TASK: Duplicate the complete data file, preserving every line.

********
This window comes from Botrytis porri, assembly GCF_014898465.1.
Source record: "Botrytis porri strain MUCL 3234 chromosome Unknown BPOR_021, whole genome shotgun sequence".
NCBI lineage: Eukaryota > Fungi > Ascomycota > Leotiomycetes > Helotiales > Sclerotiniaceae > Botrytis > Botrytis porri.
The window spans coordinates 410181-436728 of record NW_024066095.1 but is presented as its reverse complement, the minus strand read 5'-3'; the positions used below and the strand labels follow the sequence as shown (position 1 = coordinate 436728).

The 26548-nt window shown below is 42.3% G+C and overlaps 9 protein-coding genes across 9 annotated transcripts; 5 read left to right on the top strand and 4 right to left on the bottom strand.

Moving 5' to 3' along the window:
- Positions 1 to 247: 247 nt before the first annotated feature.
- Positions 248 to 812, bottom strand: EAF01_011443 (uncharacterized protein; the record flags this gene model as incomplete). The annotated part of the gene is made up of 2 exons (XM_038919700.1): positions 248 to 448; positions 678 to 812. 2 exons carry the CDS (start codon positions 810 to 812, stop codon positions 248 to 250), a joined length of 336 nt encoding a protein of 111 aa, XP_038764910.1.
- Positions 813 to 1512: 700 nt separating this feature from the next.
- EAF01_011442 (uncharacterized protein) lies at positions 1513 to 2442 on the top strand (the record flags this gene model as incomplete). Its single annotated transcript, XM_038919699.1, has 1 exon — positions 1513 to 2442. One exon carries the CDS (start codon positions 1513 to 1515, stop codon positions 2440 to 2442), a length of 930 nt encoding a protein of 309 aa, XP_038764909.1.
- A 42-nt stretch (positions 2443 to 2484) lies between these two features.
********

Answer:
This window comes from Botrytis porri, assembly GCF_014898465.1.
Source record: "Botrytis porri strain MUCL 3234 chromosome Unknown BPOR_021, whole genome shotgun sequence".
NCBI lineage: Eukaryota > Fungi > Ascomycota > Leotiomycetes > Helotiales > Sclerotiniaceae > Botrytis > Botrytis porri.
The window spans coordinates 410181-436728 of record NW_024066095.1 but is presented as its reverse complement, the minus strand read 5'-3'; the positions used below and the strand labels follow the sequence as shown (position 1 = coordinate 436728).

The 26548-nt window shown below is 42.3% G+C and overlaps 9 protein-coding genes across 9 annotated transcripts; 5 read left to right on the top strand and 4 right to left on the bottom strand.

Moving 5' to 3' along the window:
- Positions 1 to 247: 247 nt before the first annotated feature.
- Positions 248 to 812, bottom strand: EAF01_011443 (uncharacterized protein; the record flags this gene model as incomplete). The annotated part of the gene is made up of 2 exons (XM_038919700.1): positions 248 to 448; positions 678 to 812. 2 exons carry the CDS (start codon positions 810 to 812, stop codon positions 248 to 250), a joined length of 336 nt encoding a protein of 111 aa, XP_038764910.1.
- Positions 813 to 1512: 700 nt separating this feature from the next.
- EAF01_011442 (uncharacterized protein) lies at positions 1513 to 2442 on the top strand (the record flags this gene model as incomplete). Its single annotated transcript, XM_038919699.1, has 1 exon — positions 1513 to 2442. One exon carries the CDS (start codon positions 1513 to 1515, stop codon positions 2440 to 2442), a length of 930 nt encoding a protein of 309 aa, XP_038764909.1.
- A 42-nt stretch (positions 2443 to 2484) lies between these two features.